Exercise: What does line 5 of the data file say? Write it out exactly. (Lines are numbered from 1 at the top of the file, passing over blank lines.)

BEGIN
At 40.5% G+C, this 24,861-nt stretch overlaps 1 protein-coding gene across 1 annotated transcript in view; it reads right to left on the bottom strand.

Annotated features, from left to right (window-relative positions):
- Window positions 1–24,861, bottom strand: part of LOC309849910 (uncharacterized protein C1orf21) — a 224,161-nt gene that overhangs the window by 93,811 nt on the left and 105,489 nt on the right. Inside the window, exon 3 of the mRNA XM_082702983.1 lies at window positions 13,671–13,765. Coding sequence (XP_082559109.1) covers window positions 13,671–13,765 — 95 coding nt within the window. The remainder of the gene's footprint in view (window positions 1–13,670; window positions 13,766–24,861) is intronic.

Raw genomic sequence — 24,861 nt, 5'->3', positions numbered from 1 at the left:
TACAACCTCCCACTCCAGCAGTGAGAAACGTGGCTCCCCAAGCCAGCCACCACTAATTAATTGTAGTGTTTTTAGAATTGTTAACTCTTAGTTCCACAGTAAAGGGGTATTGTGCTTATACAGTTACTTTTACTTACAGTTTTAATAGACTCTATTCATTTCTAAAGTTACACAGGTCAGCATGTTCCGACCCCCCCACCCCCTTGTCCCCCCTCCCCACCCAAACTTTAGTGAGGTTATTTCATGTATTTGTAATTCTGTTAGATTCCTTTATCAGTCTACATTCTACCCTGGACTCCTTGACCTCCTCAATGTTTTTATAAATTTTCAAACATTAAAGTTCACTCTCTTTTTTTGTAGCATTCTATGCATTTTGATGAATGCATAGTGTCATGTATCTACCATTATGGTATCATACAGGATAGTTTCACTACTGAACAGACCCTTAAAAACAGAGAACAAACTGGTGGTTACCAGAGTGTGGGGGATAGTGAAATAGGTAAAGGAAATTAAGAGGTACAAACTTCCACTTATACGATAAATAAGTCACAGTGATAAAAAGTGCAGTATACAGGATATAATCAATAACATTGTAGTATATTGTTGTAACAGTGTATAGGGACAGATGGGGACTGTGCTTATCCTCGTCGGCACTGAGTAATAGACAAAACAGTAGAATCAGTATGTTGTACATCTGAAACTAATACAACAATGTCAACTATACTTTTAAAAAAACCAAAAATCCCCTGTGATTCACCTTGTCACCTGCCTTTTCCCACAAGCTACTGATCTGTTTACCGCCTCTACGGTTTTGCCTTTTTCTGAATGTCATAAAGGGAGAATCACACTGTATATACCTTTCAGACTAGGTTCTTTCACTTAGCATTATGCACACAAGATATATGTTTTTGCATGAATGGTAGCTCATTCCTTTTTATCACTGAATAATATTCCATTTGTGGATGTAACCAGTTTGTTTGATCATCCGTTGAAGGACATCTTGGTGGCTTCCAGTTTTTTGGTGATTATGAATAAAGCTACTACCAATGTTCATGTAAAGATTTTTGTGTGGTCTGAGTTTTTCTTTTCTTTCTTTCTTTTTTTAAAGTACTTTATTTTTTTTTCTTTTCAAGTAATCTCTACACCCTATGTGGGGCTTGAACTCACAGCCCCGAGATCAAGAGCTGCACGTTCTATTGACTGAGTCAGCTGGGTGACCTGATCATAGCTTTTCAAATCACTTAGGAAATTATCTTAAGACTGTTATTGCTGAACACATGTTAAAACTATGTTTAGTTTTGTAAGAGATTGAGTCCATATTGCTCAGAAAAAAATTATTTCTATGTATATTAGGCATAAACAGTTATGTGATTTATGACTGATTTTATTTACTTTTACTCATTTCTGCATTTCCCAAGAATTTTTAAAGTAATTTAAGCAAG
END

TACAACCTCCCACTCCAGCAGTGAGAAACGTGGCTCCCCAAGCCAGCCACCACTAATTAATTGTAGTGTTTTTAGAATTGTTAACTCTTAGTTCCACAGTAAAGGGGTATTGTGCTTATACAGTTACTTTTACTTACAGTTTTAATAGACTCTATTCATTTCTAAAGTTACACAGGTCAGCATGTTCCGACCCCCCCACCCCCTTGTCCCCCCTCCCCACCCAAACTTTAGTGAGGTTATTTCATGTATTTGTAATTCTGTTAGATTCCTTTATCAGTCTACATTCTACCCTGGACTCCTTGACCTCCTCAATGTTTTTATAAATTTTCAAACATTAAAGTTCACTCTCTTTTTTTGTAGCATTCTATGCATTTTGATGAATGCATAGTGTCATGTATCTACCATTATGGTATCATACAGGATAGTTTCACTACTGAACAGACCCTTAAAAACAGAGAACAAACTGGTGGTTACCAGAGTGTGGGGGATAGTGAAATAGGTAAAGGAAATTAAGAGGTACAAACTTCCACTTATACGATAAATAAGTCACAGTGATAAAAAGTGCAGTATACAGGATATAATCAATAACATTGTAGTATATTGTTGTAACAGTGTATAGGGACAGATGGGGACTGTGCTTATCCTCGTCGGCACTGAGTAATAGACAAAACAGTAGAATCAGTATGTTGTACATCTGAAACTAATACAACAATGTCAACTATACTTTTAAAAAAACCAAAAATCCCCTGTGATTCACCTTGTCACCTGCCTTTTCCCACAAGCTACTGATCTGTTTACCGCCTCTACGGTTTTGCCTTTTTCTGAATGTCATAAAGGGAGAATCACACTGTATATACCTTTCAGACTAGGTTCTTTCACTTAGCATTATGCACACAAGATATATGTTTTTGCATGAATGGTAGCTCATTCCTTTTTATCACTGAATAATATTCCATTTGTGGATGTAACCAGTTTGTTTGATCATCCGTTGAAGGACATCTTGGTGGCTTCCAGTTTTTTGGTGATTATGAATAAAGCTACTACCAATGTTCATGTAAAGATTTTTGTGTGGTCTGAGTTTTTCTTTTCTTTCTTTCTTTTTTTAAAGTACTTTATTTTTTTTTCTTTTCAAGTAATCTCTACACCCTATGTGGGGCTTGAACTCACAGCCCCGAGATCAAGAGCTGCACGTTCTATTGACTGAGTCAGCTGGGTGACCTGATCATAGCTTTTCAAATCACTTAGGAAATTATCTTAAGACTGTTATTGCTGAACACATGTTAAAACTATGTTTAGTTTTGTAAGAGATTGAGTCCATATTGCTCAGAAAAAAATTATTTCTATGTATATTAGGCATAAACAGTTATGTGATTTATGACTGATTTTATTTACTTTTACTCATTTCTGCATTTCCCAAGAATTTTTAAAGTAATTTAAGCAAG